There is wide interest in researching CTCs to identify means for improving cancer care and improving the targeting of new cancer drugs.
ANGLE is establishing collaborative partnerships with leading cancer research groups to ensure its Parsortix technology is widely adopted by the best in the field.
We will be considering joint development programmes with our partners, sharing skills, knowledge and resources where applicaple to achieve common goals.
The Paterson Institute for Cancer Research is a leading cancer research institute within The University of Manchester, core funded by Cancer Research UK, the largest independent cancer research organisation in the world.
Research within the Paterson Institute spans the whole spectrum of cancer research, from programmes investigating the molecular and cellular basis of cancer, to those focussed on translational research and the development of therapeutics. The Clinical and Experimental Pharmacology Group (CEP), was established in 2004, to fulfil the pressing medical need for bio-marker-focused translational research and is co-directed by Professor Caroline Dive and Professor Malcolm Ranson.
The CEP team was awarded the 2011 Cancer Research UK Prize for Translational Cancer Research. The prize recognises the work of researchers at the Cancer Research UK-funded Paterson Institute, The University of Manchester, Christie Hospital NHS Foundation Trust and AstraZeneca, who together have contributed to transforming the field of bio-marker research and early clinical trials. The team has had many successes in using bio-markers – substances that can be measured to determine several factors such as how well a patient is responding to a treatment – to enhance clinical trials and has been involved in over 70 clinical trials since 2004. The team’s accomplishments in translational research in lung cancer are an example of the many achievements that were recognised by the panel. They have discovered that circulating tumour cells (CTCs) in lung cancer patient blood can be used to predict response to treatment and thereby ensure better selection of treatment options for patients.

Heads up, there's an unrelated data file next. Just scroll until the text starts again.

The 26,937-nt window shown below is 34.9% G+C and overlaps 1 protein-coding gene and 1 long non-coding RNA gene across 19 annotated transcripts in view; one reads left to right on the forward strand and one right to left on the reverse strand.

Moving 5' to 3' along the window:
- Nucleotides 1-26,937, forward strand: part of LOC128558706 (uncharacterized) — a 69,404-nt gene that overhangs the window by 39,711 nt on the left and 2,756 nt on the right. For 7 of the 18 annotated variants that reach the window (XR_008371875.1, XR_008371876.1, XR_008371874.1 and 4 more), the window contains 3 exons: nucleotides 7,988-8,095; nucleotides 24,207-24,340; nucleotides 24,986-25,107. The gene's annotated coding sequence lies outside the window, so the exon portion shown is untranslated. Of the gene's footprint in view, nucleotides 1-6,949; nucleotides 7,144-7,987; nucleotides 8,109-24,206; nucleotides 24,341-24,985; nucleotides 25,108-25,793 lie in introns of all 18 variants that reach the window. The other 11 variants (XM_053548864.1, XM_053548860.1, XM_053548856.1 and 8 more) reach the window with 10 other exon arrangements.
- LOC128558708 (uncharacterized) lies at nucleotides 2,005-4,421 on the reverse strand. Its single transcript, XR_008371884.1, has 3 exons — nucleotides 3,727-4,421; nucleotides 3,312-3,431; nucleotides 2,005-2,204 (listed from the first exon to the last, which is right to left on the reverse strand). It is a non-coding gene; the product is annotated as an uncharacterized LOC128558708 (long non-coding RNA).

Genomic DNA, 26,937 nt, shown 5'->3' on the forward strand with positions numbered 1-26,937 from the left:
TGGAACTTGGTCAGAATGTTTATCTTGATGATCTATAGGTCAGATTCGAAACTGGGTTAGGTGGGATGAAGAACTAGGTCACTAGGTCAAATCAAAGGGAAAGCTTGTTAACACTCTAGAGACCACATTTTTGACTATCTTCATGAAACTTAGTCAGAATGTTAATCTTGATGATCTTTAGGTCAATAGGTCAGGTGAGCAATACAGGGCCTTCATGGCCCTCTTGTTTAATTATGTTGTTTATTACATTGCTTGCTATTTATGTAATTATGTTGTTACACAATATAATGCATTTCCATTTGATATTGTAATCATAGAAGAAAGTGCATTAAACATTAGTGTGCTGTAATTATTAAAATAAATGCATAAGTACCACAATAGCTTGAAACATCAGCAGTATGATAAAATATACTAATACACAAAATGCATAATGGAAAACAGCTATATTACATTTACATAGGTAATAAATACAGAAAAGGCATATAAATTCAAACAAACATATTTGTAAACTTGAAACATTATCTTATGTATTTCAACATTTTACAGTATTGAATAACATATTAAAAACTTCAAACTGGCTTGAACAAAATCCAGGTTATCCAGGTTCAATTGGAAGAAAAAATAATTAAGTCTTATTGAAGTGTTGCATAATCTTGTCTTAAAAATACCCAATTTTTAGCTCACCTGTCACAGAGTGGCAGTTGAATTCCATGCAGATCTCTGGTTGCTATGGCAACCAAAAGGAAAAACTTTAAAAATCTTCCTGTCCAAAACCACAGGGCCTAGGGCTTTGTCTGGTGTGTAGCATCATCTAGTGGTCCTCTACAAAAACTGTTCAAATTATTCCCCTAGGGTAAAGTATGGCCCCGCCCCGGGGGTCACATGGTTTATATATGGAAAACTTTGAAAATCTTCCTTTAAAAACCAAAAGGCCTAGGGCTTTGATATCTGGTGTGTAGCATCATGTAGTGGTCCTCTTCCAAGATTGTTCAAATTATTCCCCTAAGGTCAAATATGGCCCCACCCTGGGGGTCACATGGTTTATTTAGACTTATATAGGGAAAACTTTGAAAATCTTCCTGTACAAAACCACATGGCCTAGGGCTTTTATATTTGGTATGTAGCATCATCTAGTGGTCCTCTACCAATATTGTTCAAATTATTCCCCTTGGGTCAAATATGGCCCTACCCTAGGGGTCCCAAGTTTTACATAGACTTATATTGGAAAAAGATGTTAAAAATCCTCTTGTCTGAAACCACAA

The group have leading expertise in prostate cancer and have developed a specialist model for culturing recovered cancer cells in the laboratory.
The oncology group at the Postgraduate Medical School, University of Surrey are a multidisciplinary team of cancer physicians and scientists who have an aim to develop, evaluate and deliver novel cancer therapies to patients. They have specialist expertise in urological and ovarian cancers, and conduct early phase trials across most cancer types.
The team is led by Prof Hardev Pandha, a clinician scientist and consultant in medical oncology, and Dr Richard Morgan, Senior lecturer in molecular oncology. In particular the group have the expertise and facilities to undertake human studies of targeted cancer therapies, cancer vaccines and oncolytic viral therapy. Clinical trials are conducted at St Luke’s Cancer Centre, in the neighbouring Royal Surrey County Hospital.
A particular strength of the group has been the emphasis on translational science associated with the trials. This includes the collection, archiving and evaluation of patient tissue and blood for biomarkers and discovery. The group currently numbers 24, has state-of-the-art laboratory facilities and scientific expertise to undertake new research projects with potential collaborators. The group has published 110 peer reviewed scientific papers since they moved to Surrey in 2006.